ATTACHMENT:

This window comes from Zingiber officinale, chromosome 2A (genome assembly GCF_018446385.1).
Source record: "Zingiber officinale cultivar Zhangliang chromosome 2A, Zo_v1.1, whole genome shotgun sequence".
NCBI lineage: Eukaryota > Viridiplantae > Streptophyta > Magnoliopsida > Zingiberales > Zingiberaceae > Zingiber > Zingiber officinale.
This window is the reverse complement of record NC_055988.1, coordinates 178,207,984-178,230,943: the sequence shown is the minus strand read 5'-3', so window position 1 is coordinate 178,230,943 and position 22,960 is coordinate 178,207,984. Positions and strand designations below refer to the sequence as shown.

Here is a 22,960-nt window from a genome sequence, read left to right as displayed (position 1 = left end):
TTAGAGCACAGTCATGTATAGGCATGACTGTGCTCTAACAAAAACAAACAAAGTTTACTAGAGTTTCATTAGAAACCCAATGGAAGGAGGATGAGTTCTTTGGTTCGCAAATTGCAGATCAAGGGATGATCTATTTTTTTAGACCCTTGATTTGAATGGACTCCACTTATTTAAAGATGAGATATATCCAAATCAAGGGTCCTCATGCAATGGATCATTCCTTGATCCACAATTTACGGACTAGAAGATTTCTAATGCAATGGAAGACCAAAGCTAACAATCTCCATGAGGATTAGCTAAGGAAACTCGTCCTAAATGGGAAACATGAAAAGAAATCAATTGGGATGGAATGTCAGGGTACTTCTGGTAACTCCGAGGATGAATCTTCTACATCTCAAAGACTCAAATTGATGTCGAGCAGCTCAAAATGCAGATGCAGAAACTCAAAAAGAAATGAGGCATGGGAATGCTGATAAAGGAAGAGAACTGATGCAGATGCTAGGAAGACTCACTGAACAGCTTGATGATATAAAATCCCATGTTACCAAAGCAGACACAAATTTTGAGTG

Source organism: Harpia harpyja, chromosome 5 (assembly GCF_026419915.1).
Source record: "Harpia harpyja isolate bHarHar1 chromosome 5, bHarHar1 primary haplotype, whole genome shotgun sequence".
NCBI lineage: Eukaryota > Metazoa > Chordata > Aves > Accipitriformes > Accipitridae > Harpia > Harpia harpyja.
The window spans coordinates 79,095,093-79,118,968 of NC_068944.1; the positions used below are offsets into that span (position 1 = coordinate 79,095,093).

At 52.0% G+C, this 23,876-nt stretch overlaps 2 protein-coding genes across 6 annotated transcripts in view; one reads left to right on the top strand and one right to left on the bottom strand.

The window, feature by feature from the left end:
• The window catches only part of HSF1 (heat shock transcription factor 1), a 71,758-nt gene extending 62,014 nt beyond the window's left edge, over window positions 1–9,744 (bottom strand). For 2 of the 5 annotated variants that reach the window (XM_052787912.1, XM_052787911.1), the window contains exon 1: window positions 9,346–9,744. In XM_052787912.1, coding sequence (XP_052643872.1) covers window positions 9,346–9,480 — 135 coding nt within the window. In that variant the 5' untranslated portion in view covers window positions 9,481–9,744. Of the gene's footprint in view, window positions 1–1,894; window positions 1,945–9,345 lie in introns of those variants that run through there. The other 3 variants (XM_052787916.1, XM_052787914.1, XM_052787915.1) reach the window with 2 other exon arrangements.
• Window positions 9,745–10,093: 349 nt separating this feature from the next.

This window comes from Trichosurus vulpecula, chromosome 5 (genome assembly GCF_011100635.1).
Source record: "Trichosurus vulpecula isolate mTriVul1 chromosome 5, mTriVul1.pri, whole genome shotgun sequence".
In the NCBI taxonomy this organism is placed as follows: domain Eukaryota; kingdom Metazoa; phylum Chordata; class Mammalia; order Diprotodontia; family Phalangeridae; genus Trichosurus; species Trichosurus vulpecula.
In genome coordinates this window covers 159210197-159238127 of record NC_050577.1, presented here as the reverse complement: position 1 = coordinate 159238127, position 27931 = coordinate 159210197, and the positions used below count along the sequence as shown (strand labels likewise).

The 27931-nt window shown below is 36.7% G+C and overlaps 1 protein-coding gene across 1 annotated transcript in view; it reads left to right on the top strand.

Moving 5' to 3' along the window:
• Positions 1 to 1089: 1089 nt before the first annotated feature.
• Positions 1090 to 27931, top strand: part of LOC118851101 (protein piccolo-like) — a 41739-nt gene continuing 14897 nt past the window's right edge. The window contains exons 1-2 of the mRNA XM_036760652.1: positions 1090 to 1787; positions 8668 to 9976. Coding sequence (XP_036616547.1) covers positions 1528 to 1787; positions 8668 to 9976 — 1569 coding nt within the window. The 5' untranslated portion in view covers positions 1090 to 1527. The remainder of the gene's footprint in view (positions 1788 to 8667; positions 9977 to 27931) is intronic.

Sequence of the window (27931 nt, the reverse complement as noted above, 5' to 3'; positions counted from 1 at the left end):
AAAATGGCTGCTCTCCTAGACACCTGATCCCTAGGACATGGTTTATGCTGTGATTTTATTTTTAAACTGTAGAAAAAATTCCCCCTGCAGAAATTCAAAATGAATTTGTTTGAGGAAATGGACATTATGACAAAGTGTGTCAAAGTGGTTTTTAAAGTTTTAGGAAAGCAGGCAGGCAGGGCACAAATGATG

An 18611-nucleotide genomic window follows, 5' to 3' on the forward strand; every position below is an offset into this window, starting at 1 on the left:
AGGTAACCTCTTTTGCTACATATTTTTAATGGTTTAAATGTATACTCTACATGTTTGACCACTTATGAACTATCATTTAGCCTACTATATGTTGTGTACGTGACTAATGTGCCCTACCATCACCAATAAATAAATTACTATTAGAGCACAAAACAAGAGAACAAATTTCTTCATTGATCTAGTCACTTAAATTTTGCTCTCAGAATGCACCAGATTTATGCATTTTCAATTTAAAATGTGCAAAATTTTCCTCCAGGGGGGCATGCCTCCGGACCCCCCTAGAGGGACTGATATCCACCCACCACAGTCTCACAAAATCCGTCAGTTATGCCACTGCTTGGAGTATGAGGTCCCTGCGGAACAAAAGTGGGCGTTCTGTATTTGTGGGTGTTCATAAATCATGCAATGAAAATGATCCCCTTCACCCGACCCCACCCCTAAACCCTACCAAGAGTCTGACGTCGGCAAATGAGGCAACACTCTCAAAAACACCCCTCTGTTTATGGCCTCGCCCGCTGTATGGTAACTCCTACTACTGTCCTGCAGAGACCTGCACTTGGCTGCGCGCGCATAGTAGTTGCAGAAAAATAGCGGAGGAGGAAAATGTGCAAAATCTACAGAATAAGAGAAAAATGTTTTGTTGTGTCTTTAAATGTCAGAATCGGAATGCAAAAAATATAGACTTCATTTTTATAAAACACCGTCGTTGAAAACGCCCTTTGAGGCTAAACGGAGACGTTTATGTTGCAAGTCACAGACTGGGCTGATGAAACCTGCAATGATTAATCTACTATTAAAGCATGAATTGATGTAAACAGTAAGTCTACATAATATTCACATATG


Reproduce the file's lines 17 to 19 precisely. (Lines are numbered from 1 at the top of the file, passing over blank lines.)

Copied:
In the NCBI taxonomy this organism is placed as follows: domain Eukaryota; kingdom Metazoa; phylum Chordata; class Mammalia; order Diprotodontia; family Phalangeridae; genus Trichosurus; species Trichosurus vulpecula.
In genome coordinates this window covers 159210197-159238127 of record NC_050577.1, presented here as the reverse complement: position 1 = coordinate 159238127, position 27931 = coordinate 159210197, and the positions used below count along the sequence as shown (strand labels likewise).

The 27931-nt window shown below is 36.7% G+C and overlaps 1 protein-coding gene across 1 annotated transcript in view; it reads left to right on the top strand.